10 Top Tips For Sharper Photos
Apart from some abstracts and arty soft focus shots, generally we like our photos to be pin sharp. However, if you’re anything like me, sometimes the image which looked ok on the rear screen of the camera turns out to be disappointing when viewed on a large monitor. I guess we all make mistakes, rush things or forget to check a setting or piece of equipment, and then realise when it is too late. So here are a few reminders for the experienced among you and a few new pointers for the people still learning.
- Clean and tidy: blow off any dust and grit, clean your lenses, the viewfinder, the rear screen and any filters.
- Posture and grip: stand with your feet apart, lean against a solid object, hold the camera near you, hold the camera and lens with both hands.
- Shutter speed: set the shutter speed to be faster than the length of the lens, so at least 1/200 for a 200 mm lens, and faster if possible.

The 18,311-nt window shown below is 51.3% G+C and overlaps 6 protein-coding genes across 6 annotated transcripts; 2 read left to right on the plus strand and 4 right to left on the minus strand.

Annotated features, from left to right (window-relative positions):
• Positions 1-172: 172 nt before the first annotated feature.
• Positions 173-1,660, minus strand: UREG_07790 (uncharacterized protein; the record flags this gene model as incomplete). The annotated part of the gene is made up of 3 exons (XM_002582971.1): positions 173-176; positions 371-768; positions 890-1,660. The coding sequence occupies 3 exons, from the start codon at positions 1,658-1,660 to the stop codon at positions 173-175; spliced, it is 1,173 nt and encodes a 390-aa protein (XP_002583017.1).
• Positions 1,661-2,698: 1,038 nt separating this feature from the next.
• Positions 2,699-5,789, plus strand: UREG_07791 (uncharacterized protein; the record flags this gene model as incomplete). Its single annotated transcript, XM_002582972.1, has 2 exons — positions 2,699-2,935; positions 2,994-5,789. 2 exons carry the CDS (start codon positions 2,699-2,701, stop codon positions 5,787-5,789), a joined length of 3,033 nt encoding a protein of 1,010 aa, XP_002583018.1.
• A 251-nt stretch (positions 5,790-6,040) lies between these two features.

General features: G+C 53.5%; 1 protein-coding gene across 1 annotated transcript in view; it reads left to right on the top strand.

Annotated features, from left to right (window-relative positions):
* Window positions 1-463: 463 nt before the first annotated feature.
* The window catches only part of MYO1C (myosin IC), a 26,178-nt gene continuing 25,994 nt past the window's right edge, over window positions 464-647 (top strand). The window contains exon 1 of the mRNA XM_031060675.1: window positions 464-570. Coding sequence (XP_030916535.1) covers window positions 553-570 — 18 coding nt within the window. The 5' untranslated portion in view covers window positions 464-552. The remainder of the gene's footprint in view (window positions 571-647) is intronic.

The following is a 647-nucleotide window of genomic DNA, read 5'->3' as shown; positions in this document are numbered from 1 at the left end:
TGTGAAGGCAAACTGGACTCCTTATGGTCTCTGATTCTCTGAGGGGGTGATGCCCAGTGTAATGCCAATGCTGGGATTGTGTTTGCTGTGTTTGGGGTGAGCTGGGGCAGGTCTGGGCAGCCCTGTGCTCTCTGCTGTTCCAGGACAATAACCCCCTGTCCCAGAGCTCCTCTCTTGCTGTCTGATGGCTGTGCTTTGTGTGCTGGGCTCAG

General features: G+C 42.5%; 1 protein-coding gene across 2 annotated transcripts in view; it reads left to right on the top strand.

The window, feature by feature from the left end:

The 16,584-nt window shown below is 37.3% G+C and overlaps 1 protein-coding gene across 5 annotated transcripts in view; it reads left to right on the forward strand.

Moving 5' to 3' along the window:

- Aperture: try using a slightly smaller aperture (big number) to give a bigger depth of field.
- Stabilisation: if you are NOT using a tripod, try turning on the image stabilisation function.
- Focus: use auto focus where possible, but try manual if the lens is hunting or if using a macro lens. Use one focus point. When shooting people or wildlife, focus on the eyes.
- Tripod: ensure it is firm and level. Only extend the thin legs if required. Use a cable release or self timer function. Weigh it down if is windy.
- Moving subjects: use a fast shutter speed. Use burst/high speed mode. Try panning the camera. Use servo/continuous focus.
- Composition: be careful when taking shots where there are two people or objects, as you may focus on the background between them.
- Post processing: check the image at 100% on your monitor. Use the sharpen function, especially on raw files, but don’t over do it.